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Syk tyrosine kinase is required for the positive selection of immature B cells into the recirculating B cell pool.

Turner M, Gulbranson-Judge A, Quinn ME, Walters AE, MacLennan IC, Tybulewicz VL - J. Exp. Med. (1997)

Bottom Line: Despite this defect in maturation, Syk-deficient B cells were seen to give rise to switched as well as nonswitched splenic plasma cells.Normally only a proportion of immature B cells is recruited into the recirculating pool.Our results suggest that Syk transduces a BCR signal that is absolutely required for the positive selection of immature B cells into the recirculating B cell pool.

View Article: PubMed Central - PubMed

Affiliation: National Institute for Medical Research, Mill Hill, London, NW7 1AA, United Kingdom.

ABSTRACT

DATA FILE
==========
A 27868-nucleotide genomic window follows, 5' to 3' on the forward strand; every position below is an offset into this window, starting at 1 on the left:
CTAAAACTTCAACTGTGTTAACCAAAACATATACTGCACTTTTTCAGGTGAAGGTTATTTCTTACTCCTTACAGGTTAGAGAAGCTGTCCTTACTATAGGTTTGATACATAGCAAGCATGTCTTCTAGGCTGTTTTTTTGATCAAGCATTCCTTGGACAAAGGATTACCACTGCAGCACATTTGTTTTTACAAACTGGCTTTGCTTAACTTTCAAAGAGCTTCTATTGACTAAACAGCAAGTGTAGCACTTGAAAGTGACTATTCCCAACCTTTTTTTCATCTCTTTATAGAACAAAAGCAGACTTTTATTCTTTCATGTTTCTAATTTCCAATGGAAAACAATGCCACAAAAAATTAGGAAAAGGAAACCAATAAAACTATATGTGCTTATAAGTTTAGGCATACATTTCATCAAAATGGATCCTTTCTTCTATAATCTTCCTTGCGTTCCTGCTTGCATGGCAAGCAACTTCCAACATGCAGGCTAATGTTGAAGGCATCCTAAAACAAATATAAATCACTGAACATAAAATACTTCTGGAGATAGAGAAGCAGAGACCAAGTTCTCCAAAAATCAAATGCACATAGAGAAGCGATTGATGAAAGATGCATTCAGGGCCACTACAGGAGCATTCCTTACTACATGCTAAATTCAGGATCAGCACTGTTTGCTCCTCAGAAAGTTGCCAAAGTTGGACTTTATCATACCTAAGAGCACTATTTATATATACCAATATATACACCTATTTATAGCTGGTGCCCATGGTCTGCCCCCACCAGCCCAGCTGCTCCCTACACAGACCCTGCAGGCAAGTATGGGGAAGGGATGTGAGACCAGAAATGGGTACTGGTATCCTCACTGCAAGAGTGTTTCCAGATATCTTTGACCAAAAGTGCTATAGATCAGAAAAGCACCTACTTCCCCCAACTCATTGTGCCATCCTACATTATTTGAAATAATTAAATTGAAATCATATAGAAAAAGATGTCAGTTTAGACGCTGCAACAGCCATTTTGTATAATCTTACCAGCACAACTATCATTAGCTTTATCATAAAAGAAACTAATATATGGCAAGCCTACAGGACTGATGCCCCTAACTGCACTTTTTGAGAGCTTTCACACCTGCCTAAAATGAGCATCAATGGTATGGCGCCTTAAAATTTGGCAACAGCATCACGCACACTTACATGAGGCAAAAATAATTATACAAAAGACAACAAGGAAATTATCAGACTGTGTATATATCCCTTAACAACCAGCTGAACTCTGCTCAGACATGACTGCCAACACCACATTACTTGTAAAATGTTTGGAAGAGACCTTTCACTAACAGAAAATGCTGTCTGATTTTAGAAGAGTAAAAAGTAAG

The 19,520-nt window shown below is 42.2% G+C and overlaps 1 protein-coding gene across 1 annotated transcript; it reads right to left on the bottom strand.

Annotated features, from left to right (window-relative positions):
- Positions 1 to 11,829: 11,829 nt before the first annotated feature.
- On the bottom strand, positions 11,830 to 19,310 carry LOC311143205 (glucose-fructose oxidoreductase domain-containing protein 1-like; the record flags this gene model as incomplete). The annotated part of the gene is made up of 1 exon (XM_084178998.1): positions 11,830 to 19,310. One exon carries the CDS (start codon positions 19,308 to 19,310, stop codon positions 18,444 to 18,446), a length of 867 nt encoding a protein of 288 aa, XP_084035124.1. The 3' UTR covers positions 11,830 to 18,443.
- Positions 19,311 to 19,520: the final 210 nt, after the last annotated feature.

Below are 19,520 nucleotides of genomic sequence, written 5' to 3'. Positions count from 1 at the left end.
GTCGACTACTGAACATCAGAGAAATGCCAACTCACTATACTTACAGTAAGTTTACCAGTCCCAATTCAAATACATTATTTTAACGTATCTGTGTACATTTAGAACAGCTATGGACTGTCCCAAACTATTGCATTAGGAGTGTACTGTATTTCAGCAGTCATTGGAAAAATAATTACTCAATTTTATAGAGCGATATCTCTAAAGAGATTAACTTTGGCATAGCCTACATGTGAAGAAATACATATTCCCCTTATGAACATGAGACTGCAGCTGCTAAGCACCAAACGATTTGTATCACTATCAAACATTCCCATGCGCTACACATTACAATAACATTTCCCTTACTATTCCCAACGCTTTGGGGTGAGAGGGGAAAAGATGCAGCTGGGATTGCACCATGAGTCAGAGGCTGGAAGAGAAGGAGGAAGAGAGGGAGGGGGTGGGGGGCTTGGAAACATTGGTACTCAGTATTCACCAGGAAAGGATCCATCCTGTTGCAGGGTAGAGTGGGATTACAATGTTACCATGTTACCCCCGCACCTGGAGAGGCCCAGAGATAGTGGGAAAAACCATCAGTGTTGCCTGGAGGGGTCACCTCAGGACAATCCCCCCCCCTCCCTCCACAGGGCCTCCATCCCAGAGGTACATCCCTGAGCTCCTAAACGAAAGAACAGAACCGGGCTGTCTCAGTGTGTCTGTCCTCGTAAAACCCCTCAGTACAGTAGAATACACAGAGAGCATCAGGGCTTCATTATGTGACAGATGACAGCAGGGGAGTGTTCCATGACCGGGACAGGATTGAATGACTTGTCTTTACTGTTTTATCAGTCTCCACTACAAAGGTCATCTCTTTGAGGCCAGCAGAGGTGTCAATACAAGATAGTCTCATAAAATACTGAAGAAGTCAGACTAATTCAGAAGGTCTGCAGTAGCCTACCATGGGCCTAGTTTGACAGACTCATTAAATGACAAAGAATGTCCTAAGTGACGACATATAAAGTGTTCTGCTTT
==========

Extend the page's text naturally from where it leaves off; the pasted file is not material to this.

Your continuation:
The tyrosine kinase Syk has been implicated as a key signal transducer from the B cell antigen receptor (BCR). We show here that mutation of the Syk gene completely blocks the maturation of immature B cells into recirculating cells and stops their entry into B cell follicles. Furthermore, using radiation chimeras we demonstrate that this developmental block is due to the absence of Syk in the B cells themselves. Syk-deficient B cells are shown to have the life span of normal immature B cells. If this is extended by over-expression of Bcl-2, they accumulate in the T zone and red pulp of the spleen in increased numbers, but still fail to mature to become recirculating follicular B cells. Despite this defect in maturation, Syk-deficient B cells were seen to give rise to switched as well as nonswitched splenic plasma cells. Normally only a proportion of immature B cells is recruited into the recirculating pool. Our results suggest that Syk transduces a BCR signal that is absolutely required for the positive selection of immature B cells into the recirculating B cell pool.